The Canterbury Tales, a book written by Geoffrey Chaucer, is full of many two faced pilgrims that go on a journey to Canterbury. The pilgrims in this story come in many different types and tell many different tales from there of personal view. The medieval times were a time when the church is corrupt, and generous people are seen by fewer. Aside from the Oxford Clerk. In the Canterbury tales, the Oxford Clerk is a two faced character with a role in society that is very explicit, which Geoffrey Chaucer elucidates on, and communes an interesting tale. The Oxford Clerk is a two faced character that has a very explicit role in society. Oxford University was among one of the only schools at its times. The other well–known one was Cambridge University....show more content...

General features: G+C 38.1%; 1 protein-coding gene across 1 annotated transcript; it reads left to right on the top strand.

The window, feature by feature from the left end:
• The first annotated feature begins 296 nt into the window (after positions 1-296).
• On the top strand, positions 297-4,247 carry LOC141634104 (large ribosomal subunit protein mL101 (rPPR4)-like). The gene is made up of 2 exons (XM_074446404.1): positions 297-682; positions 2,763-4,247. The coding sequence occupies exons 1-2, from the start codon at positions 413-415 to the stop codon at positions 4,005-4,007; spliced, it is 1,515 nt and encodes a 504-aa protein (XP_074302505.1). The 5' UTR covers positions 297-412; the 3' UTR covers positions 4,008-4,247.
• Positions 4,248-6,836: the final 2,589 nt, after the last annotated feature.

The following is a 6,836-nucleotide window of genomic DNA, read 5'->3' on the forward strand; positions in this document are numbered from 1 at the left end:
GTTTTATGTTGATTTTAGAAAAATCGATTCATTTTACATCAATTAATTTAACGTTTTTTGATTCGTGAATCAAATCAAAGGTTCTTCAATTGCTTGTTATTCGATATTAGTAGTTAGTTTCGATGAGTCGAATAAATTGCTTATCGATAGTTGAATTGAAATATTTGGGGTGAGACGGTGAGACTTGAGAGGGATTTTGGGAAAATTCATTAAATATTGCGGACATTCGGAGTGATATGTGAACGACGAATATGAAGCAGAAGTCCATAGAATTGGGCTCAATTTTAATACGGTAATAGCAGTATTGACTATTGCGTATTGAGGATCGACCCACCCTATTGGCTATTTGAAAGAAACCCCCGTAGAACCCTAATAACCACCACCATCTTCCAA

Walter was a king who loved his freedom dearly (40). On a day that Walter was least excepting, the delegation of lords came to Walter and told him to seek a woman to be wed to. Walter was rushed into setting a date even though he didn't know who his wife was going to even be yet. The day of the wedding and everything was set up. Walter has still yet to choose his bride. Nearby there was a poor man, named Janicula. He who had a beautiful daughter named Griselda. Griselda then came to wed Walter that same day they met. Griselda made a promise to always obey his will and to do so cheerfully even if it caused her pain. Griselda's kindness and virtue grew adequately. Her fame was spread throughout the land. People came from all over just though be with her and her virtue. Soon after the marriage Griselda gave birth to the king's daughter. This was not acceptable, and the people knew that she was not to bear a girl but to bear a son that would soon be king one day. Even though the baby was sucking on its mother's breast still, it was to be taken away by courtiers to be terminated. The king's agents arrived and took the child and Griselda did not say a word. She didn't want to show a loss of love in her husband (41). The days have passed and Griselda gave birth to her husband's son. The town's folk were in shock to hear that the heir to the throne was born. A few years have passed and